INTERVIEW: Ken Hall says hello to ‘People of Earth’

People of Earth stars Ken Hall as the alien Jeff the Grey. Photo courtesy of TBS.

Ken Hall, currently starring in People of Earth on TBS, may not be immediately recognizable on the comedy series. That’s because he’s playing Jeff the Grey, an extraterrestrial with a large bald head and a set of deep, captivating eyes. It takes the actor two hours to don the prosthetics, and once he does, he’s in the costume and makeup for the rest of the day.

Hall came to People of Earth, which continues with new episodes Mondays at 10:30 p.m. on TBS, thanks to an audition process where he took the advice of an acting coach.

“I had just recently got an audition here up in Toronto,” Hall said in a recent phone interview. “Just went there, did my thing, and then about a week or so after that, got a callback to go back in. And this time Greg Daniels was there — Greg Daniels, executive producer, created The Office, and Parks and Rec and such. So I went into that audition super-prepared and super-prepped, and the funny thing is I actually started working with an acting coach basically about a week or two before that first audition for People of Earth, which at that time was just an idea for a pilot called The Group. My background is in improv, so I realized after working with an acting coach how underprepared I’ve been going into a lot of auditions and relying a lot on my improv skills of just kind of winging things and sort of ad-libbing stuff. That sort of worked for me for a number of things, but I kind of realized, wow, I probably blew a lot of opportunities for not being fully prepared.”

Hall called it serendipity that he started working with a coach and then landed the role of Jeff the Grey almost right out of the gate. He treated the callback audition as a mini show and tried to inhabit his body, rather than his mind.

Daniels asked him to read some lines from the script, and then the team offered some premises for Hall to act out. In other words, they wanted him to do some improv, which is Hall’s expertise. He previously won a Canadian Comedy Award for Best Breakout Artist and regularly performs as part of an improv duo called 2-MAN NO-SHOW with comedy partner Isaac Kessler.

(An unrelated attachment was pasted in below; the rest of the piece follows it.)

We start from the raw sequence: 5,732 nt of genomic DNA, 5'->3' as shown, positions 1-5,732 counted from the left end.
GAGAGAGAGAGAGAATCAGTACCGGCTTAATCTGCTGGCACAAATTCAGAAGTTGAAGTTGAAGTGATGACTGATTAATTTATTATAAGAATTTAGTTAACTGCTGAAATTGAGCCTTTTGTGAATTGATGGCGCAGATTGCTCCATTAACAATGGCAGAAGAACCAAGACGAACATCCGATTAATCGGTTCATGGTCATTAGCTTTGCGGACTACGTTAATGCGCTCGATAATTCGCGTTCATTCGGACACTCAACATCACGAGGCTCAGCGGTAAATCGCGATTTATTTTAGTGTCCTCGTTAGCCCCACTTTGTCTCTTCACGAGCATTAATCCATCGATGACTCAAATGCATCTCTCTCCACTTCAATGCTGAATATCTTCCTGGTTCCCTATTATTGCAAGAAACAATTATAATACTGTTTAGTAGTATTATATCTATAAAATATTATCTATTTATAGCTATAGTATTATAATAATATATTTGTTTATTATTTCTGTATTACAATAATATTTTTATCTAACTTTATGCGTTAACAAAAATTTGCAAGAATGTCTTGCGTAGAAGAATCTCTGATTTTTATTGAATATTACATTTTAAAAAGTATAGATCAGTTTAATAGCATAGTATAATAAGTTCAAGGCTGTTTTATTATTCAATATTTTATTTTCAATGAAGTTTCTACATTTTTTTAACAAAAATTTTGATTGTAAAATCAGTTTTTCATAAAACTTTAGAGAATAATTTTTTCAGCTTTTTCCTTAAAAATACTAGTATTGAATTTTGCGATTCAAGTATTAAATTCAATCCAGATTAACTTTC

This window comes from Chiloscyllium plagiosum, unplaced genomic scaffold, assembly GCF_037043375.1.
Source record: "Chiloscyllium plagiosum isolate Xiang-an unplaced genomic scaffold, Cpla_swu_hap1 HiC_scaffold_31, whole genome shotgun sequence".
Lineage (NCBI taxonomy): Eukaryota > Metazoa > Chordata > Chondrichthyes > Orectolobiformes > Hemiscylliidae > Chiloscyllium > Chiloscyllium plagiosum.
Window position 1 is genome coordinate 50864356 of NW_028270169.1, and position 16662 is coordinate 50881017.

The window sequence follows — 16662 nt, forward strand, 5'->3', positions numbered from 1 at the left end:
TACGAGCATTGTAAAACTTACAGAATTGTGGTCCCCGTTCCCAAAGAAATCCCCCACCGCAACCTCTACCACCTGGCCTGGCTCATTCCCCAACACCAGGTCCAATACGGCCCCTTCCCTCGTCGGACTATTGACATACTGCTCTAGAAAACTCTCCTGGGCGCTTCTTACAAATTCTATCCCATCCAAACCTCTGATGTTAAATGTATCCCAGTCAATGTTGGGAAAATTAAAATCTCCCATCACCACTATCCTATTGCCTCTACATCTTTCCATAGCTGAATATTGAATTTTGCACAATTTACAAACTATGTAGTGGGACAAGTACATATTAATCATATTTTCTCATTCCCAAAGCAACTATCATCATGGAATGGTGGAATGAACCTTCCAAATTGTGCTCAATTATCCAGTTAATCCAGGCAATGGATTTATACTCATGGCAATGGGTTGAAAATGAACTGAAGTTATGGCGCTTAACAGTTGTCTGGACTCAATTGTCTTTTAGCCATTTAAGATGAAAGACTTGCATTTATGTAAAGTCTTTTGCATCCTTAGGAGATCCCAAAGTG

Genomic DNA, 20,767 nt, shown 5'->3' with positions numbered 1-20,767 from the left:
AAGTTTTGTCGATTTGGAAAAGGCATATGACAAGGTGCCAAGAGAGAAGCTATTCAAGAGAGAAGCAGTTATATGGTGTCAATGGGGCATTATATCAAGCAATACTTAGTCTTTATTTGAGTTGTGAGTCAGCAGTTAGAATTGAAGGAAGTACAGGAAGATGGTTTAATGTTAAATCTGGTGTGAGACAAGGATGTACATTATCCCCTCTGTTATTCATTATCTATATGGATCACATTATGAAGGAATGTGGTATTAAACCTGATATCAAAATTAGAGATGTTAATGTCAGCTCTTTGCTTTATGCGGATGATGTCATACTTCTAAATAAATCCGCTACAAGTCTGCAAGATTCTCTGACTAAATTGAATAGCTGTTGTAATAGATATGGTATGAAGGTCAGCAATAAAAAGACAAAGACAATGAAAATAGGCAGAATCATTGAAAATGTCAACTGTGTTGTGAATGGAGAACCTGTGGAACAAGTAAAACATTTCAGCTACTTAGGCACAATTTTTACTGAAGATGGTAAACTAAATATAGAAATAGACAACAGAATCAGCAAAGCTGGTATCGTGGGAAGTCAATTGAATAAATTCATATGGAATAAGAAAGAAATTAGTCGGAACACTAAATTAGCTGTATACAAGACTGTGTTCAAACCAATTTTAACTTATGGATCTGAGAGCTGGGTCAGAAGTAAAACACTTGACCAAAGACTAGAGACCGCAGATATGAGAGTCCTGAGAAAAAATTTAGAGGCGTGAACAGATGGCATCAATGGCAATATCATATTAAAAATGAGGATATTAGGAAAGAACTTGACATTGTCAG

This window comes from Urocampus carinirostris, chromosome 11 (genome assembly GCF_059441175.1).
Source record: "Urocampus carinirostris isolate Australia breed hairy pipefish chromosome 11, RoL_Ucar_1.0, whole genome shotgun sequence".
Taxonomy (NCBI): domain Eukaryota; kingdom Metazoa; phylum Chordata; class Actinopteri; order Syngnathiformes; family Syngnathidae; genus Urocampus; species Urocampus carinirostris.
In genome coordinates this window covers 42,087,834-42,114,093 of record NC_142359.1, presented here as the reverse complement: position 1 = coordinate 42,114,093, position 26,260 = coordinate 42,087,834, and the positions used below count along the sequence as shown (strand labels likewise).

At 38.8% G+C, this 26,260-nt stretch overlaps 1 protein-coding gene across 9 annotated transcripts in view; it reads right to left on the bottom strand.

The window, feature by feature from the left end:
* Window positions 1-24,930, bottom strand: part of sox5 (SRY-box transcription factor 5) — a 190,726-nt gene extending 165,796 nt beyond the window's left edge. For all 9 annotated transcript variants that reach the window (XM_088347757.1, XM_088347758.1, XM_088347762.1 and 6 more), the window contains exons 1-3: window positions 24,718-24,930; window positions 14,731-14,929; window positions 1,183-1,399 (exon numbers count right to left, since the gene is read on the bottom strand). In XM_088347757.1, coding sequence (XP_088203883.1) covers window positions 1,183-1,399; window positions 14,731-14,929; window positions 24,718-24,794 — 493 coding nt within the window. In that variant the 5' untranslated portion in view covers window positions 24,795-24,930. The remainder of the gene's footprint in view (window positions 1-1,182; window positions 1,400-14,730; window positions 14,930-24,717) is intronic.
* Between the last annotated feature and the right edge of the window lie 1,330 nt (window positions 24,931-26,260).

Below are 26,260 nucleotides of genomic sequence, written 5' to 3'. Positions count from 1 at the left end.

After being asked to perform some improv, Hall knew he was in his element.

“That’s my bread and butter,” Hall said. “I can do that, so basically both of those auditions I went in there super-prepped. And not too long after that, a few weeks maybe after that, got a call from my agent that they wanted me. I’m like, ‘OK.’ … She’s like, ‘Yeah, they’ll probably want to fly you down to L.A. first thing tomorrow morning.’ And funny enough, that’s exactly what happened, so they sent me down there because they wanted to start building the prosthetic for Jeff.”

As soon as Hall started reading the scripts and understanding the Jeff character, he could tell that the series, which stars Wyatt Cenac, was going to be funny. Right from the start, he had a clear idea of how to play the alien.

“I think that’s a testament to the great writing of the show and the creator, David Jenkins, who wrote a couple of those scripts as well,” he said. “I get that dynamic of the two aliens, Kurt and Jeff, ganging up on Don and the sort of high status-low status kind of dynamic, and it was just a very fun thing to do. So I was reading them, I was like, oh, that’s fun. I can see it. I can visualize it.”

It was emphasized early on by the creative team that Jeff shouldn’t be a stereotypical alien like E.T. They wanted a sense of realism, almost like the human and alien characters are working in an office setting together.

“Even though we see aliens, whether they be gray or reptilian, they sound just like you and me,” Hall said. “They just sound like if you’re walking through an office anywhere in the world more or less you would hear the same kind of dynamic, the same sort of office-y things. So that was an interesting thing, too, to kind of play more grounded and less alien mannerisms.”

Because of the complicated prosthetic that Hall needs to wear, his days on set can stretch to 14 hours, which is not uncommon for TV. They try to call him in for a long marathon of a day, shooting all of the Jeff scenes back to back. This way, he doesn’t have to keep putting on and taking off the costume.

“It takes about two hours or so to get it on and maybe about 20 minutes or so to take it off at the end of the day,” he said. “The cool effect of putting the prosthetic on is that you actually feel like an alien because the hearing is muffled. It’s actually interesting to breathe because my nostrils are lower than where Jeff’s nostrils are, so we have to build in little air passageways through my eyes. … I’ve done a lot of prosthetic work in the past where some were actually being in builds that have taken five to six hours, so two hours is actually pretty quick for me.”

By John Soltes / Publisher /

People of Earth, featuring Ken Hall, continues with new episodes Mondays at 10:30 p.m. on TBS. Click here for more information.

John Soltes

John Soltes is an award-winning journalist. His writing has appeared in The New York Times, Earth Island Journal, The Hollywood Reporter, New Jersey Monthly and at, among other publications. E-mail him at

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